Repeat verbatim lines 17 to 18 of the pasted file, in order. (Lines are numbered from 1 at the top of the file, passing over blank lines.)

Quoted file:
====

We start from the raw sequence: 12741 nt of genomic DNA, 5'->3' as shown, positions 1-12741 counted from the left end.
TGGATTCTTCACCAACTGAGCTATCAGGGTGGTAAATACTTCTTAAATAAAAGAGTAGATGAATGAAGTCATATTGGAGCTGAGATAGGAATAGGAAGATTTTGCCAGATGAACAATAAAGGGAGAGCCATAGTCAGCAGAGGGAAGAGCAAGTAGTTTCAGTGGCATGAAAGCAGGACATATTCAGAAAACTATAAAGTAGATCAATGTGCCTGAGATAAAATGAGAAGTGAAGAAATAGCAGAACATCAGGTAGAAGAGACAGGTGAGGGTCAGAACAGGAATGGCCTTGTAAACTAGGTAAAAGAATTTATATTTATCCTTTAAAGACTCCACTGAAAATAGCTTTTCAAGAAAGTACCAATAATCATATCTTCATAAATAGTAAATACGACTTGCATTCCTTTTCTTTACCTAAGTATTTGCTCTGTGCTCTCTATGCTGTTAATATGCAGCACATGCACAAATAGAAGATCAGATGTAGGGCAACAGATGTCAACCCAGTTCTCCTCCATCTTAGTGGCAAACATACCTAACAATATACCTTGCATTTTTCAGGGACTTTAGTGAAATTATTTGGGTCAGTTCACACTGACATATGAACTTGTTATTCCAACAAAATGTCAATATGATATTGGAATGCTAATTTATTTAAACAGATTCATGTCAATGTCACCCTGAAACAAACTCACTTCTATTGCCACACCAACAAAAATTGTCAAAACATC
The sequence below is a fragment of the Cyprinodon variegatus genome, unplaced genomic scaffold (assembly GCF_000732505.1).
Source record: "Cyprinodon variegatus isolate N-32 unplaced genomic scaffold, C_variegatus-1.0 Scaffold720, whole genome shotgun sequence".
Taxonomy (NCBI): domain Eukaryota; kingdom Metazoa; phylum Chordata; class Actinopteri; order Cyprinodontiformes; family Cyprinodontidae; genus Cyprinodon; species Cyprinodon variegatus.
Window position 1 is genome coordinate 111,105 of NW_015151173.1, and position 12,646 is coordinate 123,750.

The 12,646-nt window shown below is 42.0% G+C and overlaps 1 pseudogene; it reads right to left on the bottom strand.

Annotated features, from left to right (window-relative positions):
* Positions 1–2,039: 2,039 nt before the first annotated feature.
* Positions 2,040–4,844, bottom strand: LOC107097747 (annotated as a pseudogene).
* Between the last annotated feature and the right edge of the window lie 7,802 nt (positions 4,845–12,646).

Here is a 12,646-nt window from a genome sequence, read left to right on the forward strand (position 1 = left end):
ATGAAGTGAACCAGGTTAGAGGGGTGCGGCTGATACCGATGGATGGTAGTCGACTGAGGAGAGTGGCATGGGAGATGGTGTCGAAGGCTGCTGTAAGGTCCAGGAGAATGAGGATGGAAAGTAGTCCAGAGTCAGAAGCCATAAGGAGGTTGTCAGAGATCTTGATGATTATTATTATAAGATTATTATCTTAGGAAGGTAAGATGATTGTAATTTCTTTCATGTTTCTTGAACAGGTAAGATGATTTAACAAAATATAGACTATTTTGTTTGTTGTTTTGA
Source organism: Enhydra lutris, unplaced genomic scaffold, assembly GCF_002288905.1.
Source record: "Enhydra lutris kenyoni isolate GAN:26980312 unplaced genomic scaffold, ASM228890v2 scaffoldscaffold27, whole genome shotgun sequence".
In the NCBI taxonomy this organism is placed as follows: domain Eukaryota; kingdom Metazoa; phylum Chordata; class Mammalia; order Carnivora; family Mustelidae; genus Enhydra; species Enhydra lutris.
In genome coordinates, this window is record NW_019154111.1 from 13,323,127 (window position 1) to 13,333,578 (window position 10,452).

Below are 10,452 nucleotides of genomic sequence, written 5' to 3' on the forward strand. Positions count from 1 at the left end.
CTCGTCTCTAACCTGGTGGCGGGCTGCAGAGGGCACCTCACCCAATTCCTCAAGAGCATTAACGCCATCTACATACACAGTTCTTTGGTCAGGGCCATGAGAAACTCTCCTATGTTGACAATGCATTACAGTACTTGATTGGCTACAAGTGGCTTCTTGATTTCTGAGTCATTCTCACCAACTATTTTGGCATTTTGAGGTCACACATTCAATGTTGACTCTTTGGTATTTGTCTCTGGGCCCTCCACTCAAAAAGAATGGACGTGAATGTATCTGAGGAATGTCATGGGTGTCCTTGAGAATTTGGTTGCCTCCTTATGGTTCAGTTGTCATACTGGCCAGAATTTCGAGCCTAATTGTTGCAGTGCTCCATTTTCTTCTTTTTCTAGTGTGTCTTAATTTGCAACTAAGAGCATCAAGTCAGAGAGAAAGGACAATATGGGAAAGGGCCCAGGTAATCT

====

In genome coordinates, this window is record NW_019154111.1 from 13,323,127 (window position 1) to 13,333,578 (window position 10,452).

Below are 10,452 nucleotides of genomic sequence, written 5' to 3' on the forward strand. Positions count from 1 at the left end.